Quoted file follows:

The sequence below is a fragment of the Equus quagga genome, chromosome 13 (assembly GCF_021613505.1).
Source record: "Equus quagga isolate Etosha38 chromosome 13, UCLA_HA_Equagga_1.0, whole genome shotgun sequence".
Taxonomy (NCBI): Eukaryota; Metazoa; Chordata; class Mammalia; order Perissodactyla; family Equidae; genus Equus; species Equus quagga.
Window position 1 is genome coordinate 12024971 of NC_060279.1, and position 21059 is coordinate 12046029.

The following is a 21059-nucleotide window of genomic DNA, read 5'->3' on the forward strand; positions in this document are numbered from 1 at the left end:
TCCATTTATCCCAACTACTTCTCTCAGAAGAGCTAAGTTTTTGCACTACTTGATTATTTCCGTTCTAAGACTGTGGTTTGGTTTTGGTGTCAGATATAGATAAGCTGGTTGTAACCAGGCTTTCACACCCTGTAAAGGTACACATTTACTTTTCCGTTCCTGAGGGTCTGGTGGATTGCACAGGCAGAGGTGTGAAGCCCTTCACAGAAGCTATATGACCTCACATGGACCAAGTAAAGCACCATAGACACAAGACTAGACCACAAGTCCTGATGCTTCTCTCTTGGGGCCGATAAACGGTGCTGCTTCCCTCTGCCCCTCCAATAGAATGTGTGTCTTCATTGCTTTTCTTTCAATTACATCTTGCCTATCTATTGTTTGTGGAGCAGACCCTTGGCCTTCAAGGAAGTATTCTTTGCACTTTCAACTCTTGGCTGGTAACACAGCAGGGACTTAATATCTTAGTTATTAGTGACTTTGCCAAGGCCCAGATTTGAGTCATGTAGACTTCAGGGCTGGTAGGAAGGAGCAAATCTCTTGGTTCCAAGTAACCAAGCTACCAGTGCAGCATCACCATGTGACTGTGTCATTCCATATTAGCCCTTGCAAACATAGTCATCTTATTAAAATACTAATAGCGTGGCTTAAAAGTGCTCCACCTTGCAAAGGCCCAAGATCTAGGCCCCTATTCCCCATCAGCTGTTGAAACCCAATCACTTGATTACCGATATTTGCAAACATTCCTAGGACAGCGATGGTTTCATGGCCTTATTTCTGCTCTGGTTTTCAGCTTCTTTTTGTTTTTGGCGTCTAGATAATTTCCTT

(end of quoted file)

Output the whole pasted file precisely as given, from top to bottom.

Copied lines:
The sequence below is a fragment of the Equus quagga genome, chromosome 13 (assembly GCF_021613505.1).
Source record: "Equus quagga isolate Etosha38 chromosome 13, UCLA_HA_Equagga_1.0, whole genome shotgun sequence".
Taxonomy (NCBI): Eukaryota; Metazoa; Chordata; class Mammalia; order Perissodactyla; family Equidae; genus Equus; species Equus quagga.
Window position 1 is genome coordinate 12024971 of NC_060279.1, and position 21059 is coordinate 12046029.

The following is a 21059-nucleotide window of genomic DNA, read 5'->3' on the forward strand; positions in this document are numbered from 1 at the left end:
TCCATTTATCCCAACTACTTCTCTCAGAAGAGCTAAGTTTTTGCACTACTTGATTATTTCCGTTCTAAGACTGTGGTTTGGTTTTGGTGTCAGATATAGATAAGCTGGTTGTAACCAGGCTTTCACACCCTGTAAAGGTACACATTTACTTTTCCGTTCCTGAGGGTCTGGTGGATTGCACAGGCAGAGGTGTGAAGCCCTTCACAGAAGCTATATGACCTCACATGGACCAAGTAAAGCACCATAGACACAAGACTAGACCACAAGTCCTGATGCTTCTCTCTTGGGGCCGATAAACGGTGCTGCTTCCCTCTGCCCCTCCAATAGAATGTGTGTCTTCATTGCTTTTCTTTCAATTACATCTTGCCTATCTATTGTTTGTGGAGCAGACCCTTGGCCTTCAAGGAAGTATTCTTTGCACTTTCAACTCTTGGCTGGTAACACAGCAGGGACTTAATATCTTAGTTATTAGTGACTTTGCCAAGGCCCAGATTTGAGTCATGTAGACTTCAGGGCTGGTAGGAAGGAGCAAATCTCTTGGTTCCAAGTAACCAAGCTACCAGTGCAGCATCACCATGTGACTGTGTCATTCCATATTAGCCCTTGCAAACATAGTCATCTTATTAAAATACTAATAGCGTGGCTTAAAAGTGCTCCACCTTGCAAAGGCCCAAGATCTAGGCCCCTATTCCCCATCAGCTGTTGAAACCCAATCACTTGATTACCGATATTTGCAAACATTCCTAGGACAGCGATGGTTTCATGGCCTTATTTCTGCTCTGGTTTTCAGCTTCTTTTTGTTTTTGGCGTCTAGATAATTTCCTT